The Galaxy/July, 1871
There are some things which cannot be burlesqued, for the simple reason that in themselves they are so extravagant and grotesque that nothing is left for burlesque to take hold of. For instance, all attempts to burlesque the “Byron Scandal” were failures because the central feature of it, incest, was a “situation” so tremendous and so imposing that the happiest available resources of burlesque seemed tame and cheap in its presence. Burlesque could invent nothing to transcend incest, except by enlisting two crimes, neither of which is ever mentioned among women and children, and one of which is only mentioned in rare books of the law, and then as “the crime without a name”—a term with a shudder in it! So the reader never saw the “Byron Scandal” successfully travestied in print, and he may rest satisfied that he never will.
All attempts to burlesque the monster musical “Peace Jubilee” in Boston were mournful failures. The ten thousand singers, the prodigious organ, the hundred anvils, and the artillery accompaniment made up an unintentional, but complete, symmetrical and enormous burlesque, which shamed the poor inventions of the sketchers and scribblers who tried to be funny over it in magazines and newspapers. Even Cruikshank failed when he tried to pictorially burlesque the English musical extravaganza which probably furnished Mr. Gilmore with his idea.
There was no burlesquing the “situation” when the French Train, Henri Rochefort, brayed forth the proclamation that whenever he was arrested forty thousand ouviers would be there to know the reason why—when, alas! right on top of it one single humble policeman took him and marched him off to prison through an atmosphere with never a taint of garlic in it.
There is no burlesquing the McFarland trial, either as a whole or piecemeal by selection. Because it was sublimated burlesque itself, in any way one may look at it. The court gravely tried the prisoner, not for murder, apparently, but as to his sanity or insanity. His counsel attempted the intellectual miracle of proving the prisoner’s deed to have been a justifiable homicide by an insane person. The Recorder charged the jury to—well, there are different opinions as to what the Recorder wanted them to do, among those who have translated the charge from the original Greek, though his general idea seemed to be to scramble first to the support of the prisoner and then to the support of the law, and then to the prisoner again, and back again to the law, with a vaguely perceptible desire to help the prisoner a little the most without making that desire unofficially and ungracefully prominent. To wind up and put a final polish to the many-sided burlesque, the jury went out and devoted nearly two hours to trying for his life a man whose deed would not be accepted as a capital crime by the mass of mankind even though all the lawyers did their best to prove it such. It is hardly worthwhile to mention that the emotional scene in the court room, following the delivery of the verdict, when women hugged the prisoner, the jury, the reporters, and even the remorselessly sentimental Graham, is eminently unburlesquable.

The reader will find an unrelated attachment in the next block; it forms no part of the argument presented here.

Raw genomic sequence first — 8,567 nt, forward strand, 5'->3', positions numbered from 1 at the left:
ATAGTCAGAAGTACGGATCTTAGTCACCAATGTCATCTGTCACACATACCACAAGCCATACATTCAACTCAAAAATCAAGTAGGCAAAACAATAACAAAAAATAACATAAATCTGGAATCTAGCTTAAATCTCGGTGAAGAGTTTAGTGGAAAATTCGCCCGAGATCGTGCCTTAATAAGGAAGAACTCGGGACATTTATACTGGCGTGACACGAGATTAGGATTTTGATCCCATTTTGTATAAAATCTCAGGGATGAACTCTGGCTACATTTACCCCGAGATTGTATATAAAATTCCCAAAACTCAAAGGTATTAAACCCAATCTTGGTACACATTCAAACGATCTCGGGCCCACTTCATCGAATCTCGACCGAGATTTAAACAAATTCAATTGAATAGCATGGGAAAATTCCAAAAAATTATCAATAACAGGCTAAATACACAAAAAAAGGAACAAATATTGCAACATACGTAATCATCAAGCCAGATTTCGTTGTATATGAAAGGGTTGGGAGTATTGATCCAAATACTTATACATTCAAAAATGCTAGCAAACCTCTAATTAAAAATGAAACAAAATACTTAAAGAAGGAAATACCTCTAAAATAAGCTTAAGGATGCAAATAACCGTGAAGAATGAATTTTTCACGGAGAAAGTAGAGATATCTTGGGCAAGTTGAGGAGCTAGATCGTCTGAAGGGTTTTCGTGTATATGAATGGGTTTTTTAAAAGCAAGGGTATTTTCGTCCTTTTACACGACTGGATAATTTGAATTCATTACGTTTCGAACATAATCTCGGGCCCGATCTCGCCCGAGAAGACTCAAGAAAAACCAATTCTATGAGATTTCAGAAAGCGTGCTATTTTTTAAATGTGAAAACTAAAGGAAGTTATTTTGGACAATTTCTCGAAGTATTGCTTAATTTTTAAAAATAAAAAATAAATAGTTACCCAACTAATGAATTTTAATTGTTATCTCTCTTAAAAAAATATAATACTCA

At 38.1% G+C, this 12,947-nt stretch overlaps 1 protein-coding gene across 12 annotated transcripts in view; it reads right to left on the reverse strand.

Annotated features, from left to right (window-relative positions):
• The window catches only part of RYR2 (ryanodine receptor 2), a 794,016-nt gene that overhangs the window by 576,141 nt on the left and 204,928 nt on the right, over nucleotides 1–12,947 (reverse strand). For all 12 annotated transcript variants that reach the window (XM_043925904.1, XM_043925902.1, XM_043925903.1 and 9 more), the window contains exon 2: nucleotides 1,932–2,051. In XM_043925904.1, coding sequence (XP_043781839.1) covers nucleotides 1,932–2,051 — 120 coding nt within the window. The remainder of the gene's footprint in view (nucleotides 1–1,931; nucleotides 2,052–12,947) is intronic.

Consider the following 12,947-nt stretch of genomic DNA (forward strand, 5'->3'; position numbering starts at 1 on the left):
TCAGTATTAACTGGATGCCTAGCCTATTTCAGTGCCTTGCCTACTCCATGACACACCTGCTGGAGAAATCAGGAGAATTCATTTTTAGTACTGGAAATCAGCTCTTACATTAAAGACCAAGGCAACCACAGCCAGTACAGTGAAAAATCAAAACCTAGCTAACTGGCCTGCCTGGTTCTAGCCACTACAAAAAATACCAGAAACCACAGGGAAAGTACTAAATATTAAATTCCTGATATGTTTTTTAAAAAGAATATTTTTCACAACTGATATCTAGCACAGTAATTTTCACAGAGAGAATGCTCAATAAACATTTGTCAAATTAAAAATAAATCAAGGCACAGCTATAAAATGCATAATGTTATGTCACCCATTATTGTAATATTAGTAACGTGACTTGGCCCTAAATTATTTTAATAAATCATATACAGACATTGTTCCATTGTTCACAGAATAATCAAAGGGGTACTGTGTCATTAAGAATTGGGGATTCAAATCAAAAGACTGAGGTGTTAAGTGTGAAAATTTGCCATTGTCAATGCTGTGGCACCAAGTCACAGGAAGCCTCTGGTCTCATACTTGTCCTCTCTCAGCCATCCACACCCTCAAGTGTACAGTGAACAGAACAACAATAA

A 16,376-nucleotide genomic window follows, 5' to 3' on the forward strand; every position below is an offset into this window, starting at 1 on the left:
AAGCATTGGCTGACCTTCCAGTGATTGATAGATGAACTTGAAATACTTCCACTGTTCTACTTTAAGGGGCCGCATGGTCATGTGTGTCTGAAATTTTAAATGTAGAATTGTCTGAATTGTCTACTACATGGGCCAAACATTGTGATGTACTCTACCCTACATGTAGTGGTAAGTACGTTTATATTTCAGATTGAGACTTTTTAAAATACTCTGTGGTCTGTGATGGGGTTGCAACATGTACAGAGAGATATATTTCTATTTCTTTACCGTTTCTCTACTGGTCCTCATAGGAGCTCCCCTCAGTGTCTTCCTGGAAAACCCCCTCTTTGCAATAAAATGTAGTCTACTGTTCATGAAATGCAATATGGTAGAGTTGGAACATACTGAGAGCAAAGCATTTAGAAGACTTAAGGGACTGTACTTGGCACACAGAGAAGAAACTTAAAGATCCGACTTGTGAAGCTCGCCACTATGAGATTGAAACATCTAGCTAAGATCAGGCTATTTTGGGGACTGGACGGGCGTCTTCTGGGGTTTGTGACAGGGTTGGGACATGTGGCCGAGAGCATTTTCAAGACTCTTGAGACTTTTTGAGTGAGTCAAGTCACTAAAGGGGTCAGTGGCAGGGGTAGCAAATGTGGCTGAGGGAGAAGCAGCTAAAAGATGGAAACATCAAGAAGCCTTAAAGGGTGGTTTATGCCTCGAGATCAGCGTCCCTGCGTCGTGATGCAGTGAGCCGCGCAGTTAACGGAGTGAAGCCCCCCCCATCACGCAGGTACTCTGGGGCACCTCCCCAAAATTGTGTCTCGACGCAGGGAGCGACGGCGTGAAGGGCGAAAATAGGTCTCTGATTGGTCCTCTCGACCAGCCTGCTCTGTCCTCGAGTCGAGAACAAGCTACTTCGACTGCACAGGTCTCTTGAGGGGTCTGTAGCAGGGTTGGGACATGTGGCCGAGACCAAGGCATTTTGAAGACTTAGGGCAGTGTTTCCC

But first and last, the splendid feature of the McFarland comedy was the insanity part of it. Where the occasion was for dragging in that poor old threadbare lawyer-trick, is not perceptible, except it was to make a show of difficulty in winning a verdict that would have won itself without ever a lawyer to meddle with the case. Heaven knows insanity was disreputable enough, long ago; but now that the lawyers have got to cutting every gallows rope and picking every prison lock with it, it is become a sneaking villainy that ought to hang and keep on hanging its sudden possessors until evildoers should conclude that the safest plan was to never claim to have it until they came by it legitimately. The very calibre of the people the lawyers most frequently try to save by the insanity subterfuge, ought to laugh the plea out of the courts, one would think. Anyone who watched the proceedings closely in the McFarland-Richardson mockery will believe that the insanity plea was a rather far-fetched compliment to pay the prisoner, inasmuch as one must first have brains before he can go crazy, and there was surely nothing in the evidence to show that McFarland had enough of the raw material to justify him in attempting anything more imposing than a lively form of idiocy.